My Crazy Roller Coaster Ride with Multiple Myeloma
Prior to 2012, I was living the life I loved. I was the mother of two beautiful children; my son Matthew was 22. He was building a life of his own, but my daughter Angelina was only six, and still needed me so very much. I had left my country the Netherlands a couple of decades earlier so we had no family support and at the time of my diagnosis I was separated from my husband. Angelina and I were extremely close. I loved everything about her. I remember when she was just a couple of weeks old thinking to myself “I don’t just love this little girl, I like her.” That is the relationship we had, and we still have to this day!
I believed I would never get cancer
I was also very satisfied with my professional life. I was a holistic practitioner helping people feel better through massages therapy, reflexology, colon hydrotherapy, and all sorts of other interesting holistic modalities. I truly believed in what I was doing. I believed that the vegetarian alkaline diet I was eating and preaching about was preventing me from getting sick. I believed that by keeping my body and mind clean I could never get cancer.
I did not like doctors, I did not trust medicine. Through my education and from my childhood, I was taught that medicine was bad and that chemo killed. Imagine the fear when I heard those three little words “you have cancer.” It took more than six months, several ER visits and many misdiagnoses before I was told I had multiple myeloma. By that time, I had three tumors on my spine, with fractures that caused severe pain, and so many lesions on my ribs that they looked like Swiss cheese. I was severely anemic and I could barely make it up the stairs to my apartment. My resting heart rate was 94 beats per minute, a far cry from my regular 56, a fairly slow rate not unusual for athletes. I had been an avid runner and bike rider most of my life and even participating in the occasional triathlon.
Battling myeloma and reaching a milestone
What do you do when you are a holistic practitioner afraid of medicine, and you find yourself with stage III multiple myeloma (there is no stage IV). I was devastated to find out that everything I had believed in had not been able to save me from the dreaded C word. I have a long list of people that helped save my life, but my daughter will always be at the top of that list. Without her, I surely would not have had the courage to fight, but as a mother, I felt a strong obligation to be there for her. Sure I was scared to take the medicine and do the stem cell transplants, but she was always there to remind me what it was I was fighting for.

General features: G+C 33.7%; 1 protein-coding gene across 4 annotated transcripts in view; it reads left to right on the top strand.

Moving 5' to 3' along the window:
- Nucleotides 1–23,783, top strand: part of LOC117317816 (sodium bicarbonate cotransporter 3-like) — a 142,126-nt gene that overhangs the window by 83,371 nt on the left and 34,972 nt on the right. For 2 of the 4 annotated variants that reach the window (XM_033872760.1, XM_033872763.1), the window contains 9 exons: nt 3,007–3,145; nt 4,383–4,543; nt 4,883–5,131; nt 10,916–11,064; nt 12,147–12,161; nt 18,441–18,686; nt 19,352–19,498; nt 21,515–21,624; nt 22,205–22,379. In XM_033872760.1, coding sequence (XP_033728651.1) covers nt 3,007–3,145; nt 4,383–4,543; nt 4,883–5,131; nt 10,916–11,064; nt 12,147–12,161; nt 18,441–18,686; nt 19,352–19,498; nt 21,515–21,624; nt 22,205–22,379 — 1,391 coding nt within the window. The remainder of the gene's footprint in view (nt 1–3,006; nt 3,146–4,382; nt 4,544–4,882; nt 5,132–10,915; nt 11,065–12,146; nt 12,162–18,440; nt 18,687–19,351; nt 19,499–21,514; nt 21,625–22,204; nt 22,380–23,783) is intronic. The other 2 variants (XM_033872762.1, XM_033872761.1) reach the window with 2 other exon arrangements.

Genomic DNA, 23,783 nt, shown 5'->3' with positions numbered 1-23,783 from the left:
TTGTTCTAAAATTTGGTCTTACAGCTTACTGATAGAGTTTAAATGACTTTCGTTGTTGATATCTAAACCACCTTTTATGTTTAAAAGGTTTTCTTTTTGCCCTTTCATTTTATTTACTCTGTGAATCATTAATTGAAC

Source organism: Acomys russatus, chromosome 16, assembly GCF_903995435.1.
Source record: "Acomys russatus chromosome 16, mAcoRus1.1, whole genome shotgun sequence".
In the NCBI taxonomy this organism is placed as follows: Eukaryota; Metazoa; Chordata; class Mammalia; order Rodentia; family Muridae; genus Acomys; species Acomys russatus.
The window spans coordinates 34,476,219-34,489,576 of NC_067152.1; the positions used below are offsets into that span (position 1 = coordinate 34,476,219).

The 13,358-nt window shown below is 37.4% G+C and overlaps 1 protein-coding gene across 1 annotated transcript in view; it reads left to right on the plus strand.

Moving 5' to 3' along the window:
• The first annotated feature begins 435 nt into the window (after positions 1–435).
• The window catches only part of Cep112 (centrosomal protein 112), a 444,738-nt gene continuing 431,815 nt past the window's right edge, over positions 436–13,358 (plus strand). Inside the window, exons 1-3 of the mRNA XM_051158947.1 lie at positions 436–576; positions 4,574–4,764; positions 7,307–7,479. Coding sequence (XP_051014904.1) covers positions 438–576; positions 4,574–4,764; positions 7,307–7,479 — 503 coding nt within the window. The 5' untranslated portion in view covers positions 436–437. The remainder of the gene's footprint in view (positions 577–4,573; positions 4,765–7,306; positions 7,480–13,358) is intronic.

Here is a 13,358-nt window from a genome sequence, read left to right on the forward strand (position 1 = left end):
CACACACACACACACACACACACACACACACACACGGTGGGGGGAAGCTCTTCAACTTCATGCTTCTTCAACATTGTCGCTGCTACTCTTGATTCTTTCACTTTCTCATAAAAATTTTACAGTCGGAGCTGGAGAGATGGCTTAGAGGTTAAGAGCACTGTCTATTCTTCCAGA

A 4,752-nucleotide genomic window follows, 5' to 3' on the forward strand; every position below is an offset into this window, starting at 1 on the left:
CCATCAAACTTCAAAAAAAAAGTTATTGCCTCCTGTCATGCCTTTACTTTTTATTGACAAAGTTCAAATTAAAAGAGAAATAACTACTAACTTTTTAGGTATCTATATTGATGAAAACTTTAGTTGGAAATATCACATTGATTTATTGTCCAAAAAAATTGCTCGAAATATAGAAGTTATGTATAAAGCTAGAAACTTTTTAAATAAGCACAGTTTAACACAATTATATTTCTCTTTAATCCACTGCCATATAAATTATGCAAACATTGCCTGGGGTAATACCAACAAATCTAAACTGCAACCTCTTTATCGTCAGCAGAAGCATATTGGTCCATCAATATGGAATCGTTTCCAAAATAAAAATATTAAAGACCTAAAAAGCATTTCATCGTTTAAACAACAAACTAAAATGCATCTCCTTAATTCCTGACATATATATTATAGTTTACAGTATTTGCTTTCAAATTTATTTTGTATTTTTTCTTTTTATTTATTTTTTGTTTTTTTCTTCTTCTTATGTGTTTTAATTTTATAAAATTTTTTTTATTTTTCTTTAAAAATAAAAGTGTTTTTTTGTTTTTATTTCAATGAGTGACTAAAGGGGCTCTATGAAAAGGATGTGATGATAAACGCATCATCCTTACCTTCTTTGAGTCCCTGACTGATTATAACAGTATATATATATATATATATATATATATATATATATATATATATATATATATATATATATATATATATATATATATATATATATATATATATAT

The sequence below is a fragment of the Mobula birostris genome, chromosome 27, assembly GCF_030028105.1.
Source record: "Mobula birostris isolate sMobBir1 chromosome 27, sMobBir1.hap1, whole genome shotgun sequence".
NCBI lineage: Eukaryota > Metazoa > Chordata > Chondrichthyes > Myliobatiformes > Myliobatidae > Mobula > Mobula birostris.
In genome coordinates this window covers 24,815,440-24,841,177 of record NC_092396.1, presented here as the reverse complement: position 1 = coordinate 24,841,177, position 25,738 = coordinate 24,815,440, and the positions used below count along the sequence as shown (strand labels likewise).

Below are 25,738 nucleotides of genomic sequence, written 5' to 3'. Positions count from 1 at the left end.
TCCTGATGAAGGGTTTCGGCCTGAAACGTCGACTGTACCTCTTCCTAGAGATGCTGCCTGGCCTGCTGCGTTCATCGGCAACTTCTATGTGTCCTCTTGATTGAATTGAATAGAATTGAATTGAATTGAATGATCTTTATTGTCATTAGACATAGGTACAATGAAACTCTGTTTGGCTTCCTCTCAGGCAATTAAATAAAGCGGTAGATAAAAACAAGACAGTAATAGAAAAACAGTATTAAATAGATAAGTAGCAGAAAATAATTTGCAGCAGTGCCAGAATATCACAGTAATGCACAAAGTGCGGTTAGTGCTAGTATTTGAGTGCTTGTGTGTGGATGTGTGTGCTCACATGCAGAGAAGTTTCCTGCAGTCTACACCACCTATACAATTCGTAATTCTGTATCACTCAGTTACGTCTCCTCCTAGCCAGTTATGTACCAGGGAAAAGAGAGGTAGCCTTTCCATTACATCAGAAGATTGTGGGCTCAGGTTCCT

At the time, because of my otherwise great health, I fully believed I would be one of those lucky patients, you know, the ones who only need a few months of induction therapy, followed by one stem cell transplant and return to their previous life. Unfortunately, that was not to be my story.
Five years, two stem cell transplants, several radiation treatments, and every possible combination of approved myeloma drugs later, a total of thirteen lines of treatment, I relapsed at the end of last year, just a couple of weeks after I held a fundraiser for my fiftieth birthday for multiple myeloma research. Turning fifty is a big milestone for anybody, but for me, turning fifty felt like it was against the odds, and I knew that I would need research to keep me going. My daughter, who had turned seven three weeks prior to my diagnosis, was now twelve years old, and still needed me.
After clinical trial, living the life I love
I had heard about a trial where the body’s own immune system is trained to kill the myeloma. I believed that this was the one for me. Getting into it was a big challenge, but in March of this year I got in and as a direct result of this trial, I have now been not only cancer-free for the past nine months, but chemo-free as well, which is huge in the world of Myeloma. I once again was able to live the life I love. I went back to teaching yoga and I started doing reflexology again, something I did not think possible just a year ago. I became a fully involved mother, much to the annoyance of my now teenage daughter. Sadly on my one year post CAR-T anniversary I found out that my myeloma was trying to creep itself back into my live. I found out through a blood test followed by rib pain.
I don't know where this crazy journey will take me from here, but till I am told otherwise I will continue to live the hell out of life. I still believe in living a balanced life, I eat and drink in moderation, and there is no better way to start my day then doing some yoga and meditation. Cancer taught me a lot and I came to realize how important innovation is. It is because of continued research that I get to keep being a Mother, a wife, and a friend. It is because of innovation that I still get to learn and experience the beauty life has to offer.
I wrote a book about my experience titled, "A Pilgrimage Without End" and am currently working on my next book, "A Pilgrimage Toward Health, Keeping Hope Alive".
What type of blood cancer are you or your loved one diagnosed with?